Get your hands dirty to feel better! Gardening engages you physically, mentally, and socially. Health benefits are numerous and you don’t need to live in the suburbs or the country to experience gardening and its benefits. 

Gardening can positively impact a number of health outcomes, including:

  • Reduced symptoms of depression and anxiety
  • Decrease in reported stress and mood disturbances
  • Decrease in BMI
  • Higher reported sense of community
  • Increased physical activity
  • Improved cognitive function

Gardening has both immediate and long-term effects on health. For individuals with mental health conditions, horticultural therapy – using gardening as a means to facilitate dialogue and skill building – has shown promise for improving chronic and acute mental health conditions. People report feeling happier almost immediately when engaging in gardening. Over time, individuals lowered their BMI through physical activity and improved nutrition. One study identified improvements in depression, life satisfaction, and cognitive function continuing for 3 months after therapy.

Spring is a great catalysts for encouraging us to spend more time in nature and trying out gardening as a hobby; but just how does gardening impact health?

Connecting with nature  

Nature has been shown to be restorative to our minds, cognitively and emotionally. Spending time in nature helps improve our attention. According to researchers, nature restores our minds by attracting our attention without effort (unlike that spreadsheet you’ve been staring at). Using nature for therapy is also promising. Researchers found children with ADHD were more focused following walks in a park compared with walks in an urban setting.

Evidence also shows that even just living near green spaces – such as parks, gardens, or forests – is linked to benefits, such as:

  • Reduced mental fatigue
  • Lower stress
  • Better protection against illness
  • Overall feeling of better health

Increasing physical activity

Increased physical activity has been shown to improve physical and mental health. Sure, you could get a gym membership, but with gardening, you’re exercising in the sun. Physical activity while in the sun decreases cortisol, the stress hormone, and increases endorphins, which make us feel good (You should still protect yourself with sunblock, light clothing, and a hat).

With gardening you can choose your own level of physical activity (or your landscape will choose for you). If you want to really be active, double digging a new garden bed provides a strenuous workout. If you do not have the space for a whole bed, a few pots on the patio, balcony, or stoop works wonders as well. Consider three pots on the front stairs of a city row home. If you’re in the third floor apartment, you’ll need to walk stairs to water and weed. The tasks may not take long, but that’s more activity then if the plants weren’t there. Plus you’re likely to linger outside, which leads to the next way gardening impacts mental health – by fostering community.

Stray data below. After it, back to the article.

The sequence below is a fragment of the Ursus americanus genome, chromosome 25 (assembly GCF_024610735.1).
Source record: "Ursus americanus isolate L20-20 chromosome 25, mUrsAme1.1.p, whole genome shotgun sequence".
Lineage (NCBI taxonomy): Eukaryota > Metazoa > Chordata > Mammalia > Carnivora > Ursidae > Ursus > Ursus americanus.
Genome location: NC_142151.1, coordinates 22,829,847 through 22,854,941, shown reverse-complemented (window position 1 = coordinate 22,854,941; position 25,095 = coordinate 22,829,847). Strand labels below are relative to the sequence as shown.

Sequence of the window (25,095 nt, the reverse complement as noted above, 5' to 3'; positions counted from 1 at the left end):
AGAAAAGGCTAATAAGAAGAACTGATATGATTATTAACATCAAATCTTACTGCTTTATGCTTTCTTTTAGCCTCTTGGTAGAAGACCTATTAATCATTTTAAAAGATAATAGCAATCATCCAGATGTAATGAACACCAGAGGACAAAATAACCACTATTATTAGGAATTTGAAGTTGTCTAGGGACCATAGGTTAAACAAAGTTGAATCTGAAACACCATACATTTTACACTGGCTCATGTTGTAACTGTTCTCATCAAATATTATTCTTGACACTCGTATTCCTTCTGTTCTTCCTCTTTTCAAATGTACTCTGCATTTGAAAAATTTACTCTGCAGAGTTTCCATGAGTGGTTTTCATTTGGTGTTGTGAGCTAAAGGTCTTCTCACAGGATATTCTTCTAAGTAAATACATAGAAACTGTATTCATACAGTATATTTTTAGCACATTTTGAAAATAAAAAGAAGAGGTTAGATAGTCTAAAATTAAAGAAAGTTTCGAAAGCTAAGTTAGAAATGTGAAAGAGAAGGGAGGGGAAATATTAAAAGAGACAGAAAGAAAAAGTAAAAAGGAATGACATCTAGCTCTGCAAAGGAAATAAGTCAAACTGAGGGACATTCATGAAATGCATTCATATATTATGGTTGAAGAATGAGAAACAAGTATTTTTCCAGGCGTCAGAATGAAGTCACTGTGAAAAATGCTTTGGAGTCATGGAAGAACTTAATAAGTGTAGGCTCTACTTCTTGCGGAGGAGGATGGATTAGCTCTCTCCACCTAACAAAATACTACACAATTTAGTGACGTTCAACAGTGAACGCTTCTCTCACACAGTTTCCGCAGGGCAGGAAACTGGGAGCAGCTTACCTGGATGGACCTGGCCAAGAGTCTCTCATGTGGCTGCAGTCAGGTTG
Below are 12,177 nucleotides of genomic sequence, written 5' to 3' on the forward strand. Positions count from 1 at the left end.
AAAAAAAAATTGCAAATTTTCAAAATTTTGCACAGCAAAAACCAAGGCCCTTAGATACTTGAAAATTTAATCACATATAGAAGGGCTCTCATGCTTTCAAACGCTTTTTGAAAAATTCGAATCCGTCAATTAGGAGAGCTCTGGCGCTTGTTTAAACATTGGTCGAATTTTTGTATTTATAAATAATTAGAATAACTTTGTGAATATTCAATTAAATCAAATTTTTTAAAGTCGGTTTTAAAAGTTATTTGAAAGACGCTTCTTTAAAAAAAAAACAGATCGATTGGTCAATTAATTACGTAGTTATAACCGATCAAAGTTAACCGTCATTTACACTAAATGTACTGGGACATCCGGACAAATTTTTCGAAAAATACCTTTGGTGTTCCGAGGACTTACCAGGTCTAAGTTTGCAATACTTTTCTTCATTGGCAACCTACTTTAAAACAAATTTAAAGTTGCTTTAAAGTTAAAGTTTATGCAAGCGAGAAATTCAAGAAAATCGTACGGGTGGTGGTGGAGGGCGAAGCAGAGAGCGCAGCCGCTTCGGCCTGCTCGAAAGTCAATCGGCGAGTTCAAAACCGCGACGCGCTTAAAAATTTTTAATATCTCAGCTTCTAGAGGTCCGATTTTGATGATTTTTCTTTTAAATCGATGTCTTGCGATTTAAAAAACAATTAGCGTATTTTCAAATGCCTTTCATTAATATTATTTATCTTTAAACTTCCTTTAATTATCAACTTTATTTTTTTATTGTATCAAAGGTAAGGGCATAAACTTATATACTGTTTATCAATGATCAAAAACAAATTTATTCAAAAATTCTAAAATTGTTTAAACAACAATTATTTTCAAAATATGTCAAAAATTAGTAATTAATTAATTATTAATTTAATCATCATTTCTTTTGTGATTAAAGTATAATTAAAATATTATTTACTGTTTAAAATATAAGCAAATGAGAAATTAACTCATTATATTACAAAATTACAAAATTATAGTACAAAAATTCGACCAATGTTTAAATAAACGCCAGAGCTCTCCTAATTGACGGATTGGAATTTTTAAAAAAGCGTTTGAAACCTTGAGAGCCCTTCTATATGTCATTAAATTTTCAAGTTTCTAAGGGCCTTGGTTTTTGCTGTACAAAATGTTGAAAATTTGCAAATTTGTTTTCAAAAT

Interacting with others

After you walked downstairs to water a few plants on your stoop and pull a couple of weeds, you’ll probably step back to admire your work, chat with your plants, and say hi to a neighbor walking a dog. You may get to chatting, find some things in common, and maybe even grab a coffee together. Trips to the garden center also create the opportunity to meet new people and chat about plants.

What’s more, gardening can lead to many enhancements to your community as a whole. Backyard farmers can donate extra crops to food banks (Find local food banks and collection days at Ample Harvest). In Philadelphia, PHS oversees Roots to Re-entry and City Harvest, programs that create hope and opportunity for prisoners and citizens returning to their communities.

Community Gardeners, those who utilize an allotted plot in a larger group of plots, take this benefit of gardening to another level. Community gardens have shown to:

  • Improve relationships among neighbors,
  • Increase community pride,
  • Serve as a catalyst for other community improvements and mobilization.
  • Reduce social isolation,
  • Create places for positive social interaction,
  • Serve as meeting places.

The Pennsylvania Horticultural Society (PHS) – who has been cleaning and maintaining vacant lots in Philadelphia for years – studied neighborhoods around their pocket parks and saw reductions in gun assaults, vandalism, disorderly conduct, and illegal dumping.

Improving nutrition

Many gardeners grow their own fresh fruits or vegetables, and people who eat diets high in whole foods like fruits and vegetables are up to 35% less likely to develop depression than people who eat less of these foods, according to Mental Health America.

Not only can the quality of your food improve when you’re growing it yourself, but it can also be a money saver. Instead of buying a bag or head of lettuce for a dollar or two, you can buy a tray of six plants or a pack of 200 seeds for two dollars.

So get out there and garden!

Gardening at home or in the community can improve both your physical and mental health. When you’re stressed or tired, being outside tending to your plants may be the best medicine. Need a workout? Skip the gym and pick up a shovel. If you’re looking for fresh food, go out and pick it yourself. And don’t forget to share with your neighbors.

Author: Dave Monico, MPH